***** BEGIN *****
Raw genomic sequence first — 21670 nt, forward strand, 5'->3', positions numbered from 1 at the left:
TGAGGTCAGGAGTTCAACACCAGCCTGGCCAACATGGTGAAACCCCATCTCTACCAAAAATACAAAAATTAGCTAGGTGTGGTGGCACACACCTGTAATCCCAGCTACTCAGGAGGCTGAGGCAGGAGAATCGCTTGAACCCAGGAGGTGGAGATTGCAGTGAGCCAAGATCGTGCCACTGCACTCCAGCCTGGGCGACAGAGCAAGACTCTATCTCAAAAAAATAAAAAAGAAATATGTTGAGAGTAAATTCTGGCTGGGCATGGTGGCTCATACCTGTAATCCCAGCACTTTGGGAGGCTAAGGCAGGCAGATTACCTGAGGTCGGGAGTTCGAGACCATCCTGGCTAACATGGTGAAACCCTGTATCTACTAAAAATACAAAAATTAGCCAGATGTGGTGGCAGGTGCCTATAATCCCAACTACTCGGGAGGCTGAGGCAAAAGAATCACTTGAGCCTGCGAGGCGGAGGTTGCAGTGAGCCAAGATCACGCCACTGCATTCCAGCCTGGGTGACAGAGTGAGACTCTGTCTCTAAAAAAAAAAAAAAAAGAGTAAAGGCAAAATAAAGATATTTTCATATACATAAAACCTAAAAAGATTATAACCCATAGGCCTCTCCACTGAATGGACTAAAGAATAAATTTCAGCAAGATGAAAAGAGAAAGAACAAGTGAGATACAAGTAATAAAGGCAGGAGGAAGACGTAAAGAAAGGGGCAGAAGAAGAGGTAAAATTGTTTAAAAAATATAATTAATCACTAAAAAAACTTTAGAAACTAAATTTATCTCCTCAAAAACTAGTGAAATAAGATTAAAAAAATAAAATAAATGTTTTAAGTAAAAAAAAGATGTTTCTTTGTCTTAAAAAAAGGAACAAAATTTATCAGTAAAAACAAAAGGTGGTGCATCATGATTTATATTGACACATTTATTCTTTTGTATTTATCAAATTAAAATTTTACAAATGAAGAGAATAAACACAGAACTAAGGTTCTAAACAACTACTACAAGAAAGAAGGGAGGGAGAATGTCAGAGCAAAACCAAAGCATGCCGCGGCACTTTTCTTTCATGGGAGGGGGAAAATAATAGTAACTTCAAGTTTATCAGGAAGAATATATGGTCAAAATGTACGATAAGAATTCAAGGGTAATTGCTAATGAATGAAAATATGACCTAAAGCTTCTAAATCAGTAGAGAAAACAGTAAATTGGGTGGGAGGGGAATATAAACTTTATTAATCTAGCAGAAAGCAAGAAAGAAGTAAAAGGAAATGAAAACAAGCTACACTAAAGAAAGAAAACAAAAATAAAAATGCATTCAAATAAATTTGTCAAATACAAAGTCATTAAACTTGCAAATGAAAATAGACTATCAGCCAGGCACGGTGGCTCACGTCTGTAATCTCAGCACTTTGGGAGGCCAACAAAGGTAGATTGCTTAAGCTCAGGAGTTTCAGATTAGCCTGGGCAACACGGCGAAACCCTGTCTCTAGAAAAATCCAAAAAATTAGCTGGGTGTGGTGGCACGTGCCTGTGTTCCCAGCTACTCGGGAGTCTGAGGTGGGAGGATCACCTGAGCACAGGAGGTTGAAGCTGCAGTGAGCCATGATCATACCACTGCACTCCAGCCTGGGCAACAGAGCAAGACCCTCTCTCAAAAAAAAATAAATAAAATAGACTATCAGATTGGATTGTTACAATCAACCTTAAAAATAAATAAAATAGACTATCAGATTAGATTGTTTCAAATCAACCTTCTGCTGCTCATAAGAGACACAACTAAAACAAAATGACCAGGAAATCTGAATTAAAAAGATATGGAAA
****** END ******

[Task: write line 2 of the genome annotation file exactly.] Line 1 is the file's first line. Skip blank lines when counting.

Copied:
TGAGGTCAGGAGTTCAACACCAGCCTGGCCAACATGGTGAAACCCCATCTCTACCAAAAATACAAAAATTAGCTAGGTGTGGTGGCACACACCTGTAATCCCAGCTACTCAGGAGGCTGAGGCAGGAGAATCGCTTGAACCCAGGAGGTGGAGATTGCAGTGAGCCAAGATCGTGCCACTGCACTCCAGCCTGGGCGACAGAGCAAGACTCTATCTCAAAAAAATAAAAAAGAAATATGTTGAGAGTAAATTCTGGCTGGGCATGGTGGCTCATACCTGTAATCCCAGCACTTTGGGAGGCTAAGGCAGGCAGATTACCTGAGGTCGGGAGTTCGAGACCATCCTGGCTAACATGGTGAAACCCTGTATCTACTAAAAATACAAAAATTAGCCAGATGTGGTGGCAGGTGCCTATAATCCCAACTACTCGGGAGGCTGAGGCAAAAGAATCACTTGAGCCTGCGAGGCGGAGGTTGCAGTGAGCCAAGATCACGCCACTGCATTCCAGCCTGGGTGACAGAGTGAGACTCTGTCTCTAAAAAAAAAAAAAAAAGAGTAAAGGCAAAATAAAGATATTTTCATATACATAAAACCTAAAAAGATTATAACCCATAGGCCTCTCCACTGAATGGACTAAAGAATAAATTTCAGCAAGATGAAAAGAGAAAGAACAAGTGAGATACAAGTAATAAAGGCAGGAGGAAGACGTAAAGAAAGGGGCAGAAGAAGAGGTAAAATTGTTTAAAAAATATAATTAATCACTAAAAAAACTTTAGAAACTAAATTTATCTCCTCAAAAACTAGTGAAATAAGATTAAAAAAATAAAATAAATGTTTTAAGTAAAAAAAAGATGTTTCTTTGTCTTAAAAAAAGGAACAAAATTTATCAGTAAAAACAAAAGGTGGTGCATCATGATTTATATTGACACATTTATTCTTTTGTATTTATCAAATTAAAATTTTACAAATGAAGAGAATAAACACAGAACTAAGGTTCTAAACAACTACTACAAGAAAGAAGGGAGGGAGAATGTCAGAGCAAAACCAAAGCATGCCGCGGCACTTTTCTTTCATGGGAGGGGGAAAATAATAGTAACTTCAAGTTTATCAGGAAGAATATATGGTCAAAATGTACGATAAGAATTCAAGGGTAATTGCTAATGAATGAAAATATGACCTAAAGCTTCTAAATCAGTAGAGAAAACAGTAAATTGGGTGGGAGGGGAATATAAACTTTATTAATCTAGCAGAAAGCAAGAAAGAAGTAAAAGGAAATGAAAACAAGCTACACTAAAGAAAGAAAACAAAAATAAAAATGCATTCAAATAAATTTGTCAAATACAAAGTCATTAAACTTGCAAATGAAAATAGACTATCAGCCAGGCACGGTGGCTCACGTCTGTAATCTCAGCACTTTGGGAGGCCAACAAAGGTAGATTGCTTAAGCTCAGGAGTTTCAGATTAGCCTGGGCAACACGGCGAAACCCTGTCTCTAGAAAAATCCAAAAAATTAGCTGGGTGTGGTGGCACGTGCCTGTGTTCCCAGCTACTCGGGAGTCTGAGGTGGGAGGATCACCTGAGCACAGGAGGTTGAAGCTGCAGTGAGCCATGATCATACCACTGCACTCCAGCCTGGGCAACAGAGCAAGACCCTCTCTCAAAAAAAAATAAATAAAATAGACTATCAGATTGGATTGTTACAATCAACCTTAAAAATAAATAAAATAGACTATCAGATTAGATTGTTTCAAATCAACCTTCTGCTGCTCATAAGAGACACAACTAAAACAAAATGACCAGGAAATCTGAATTAAAAAGATATGGAAA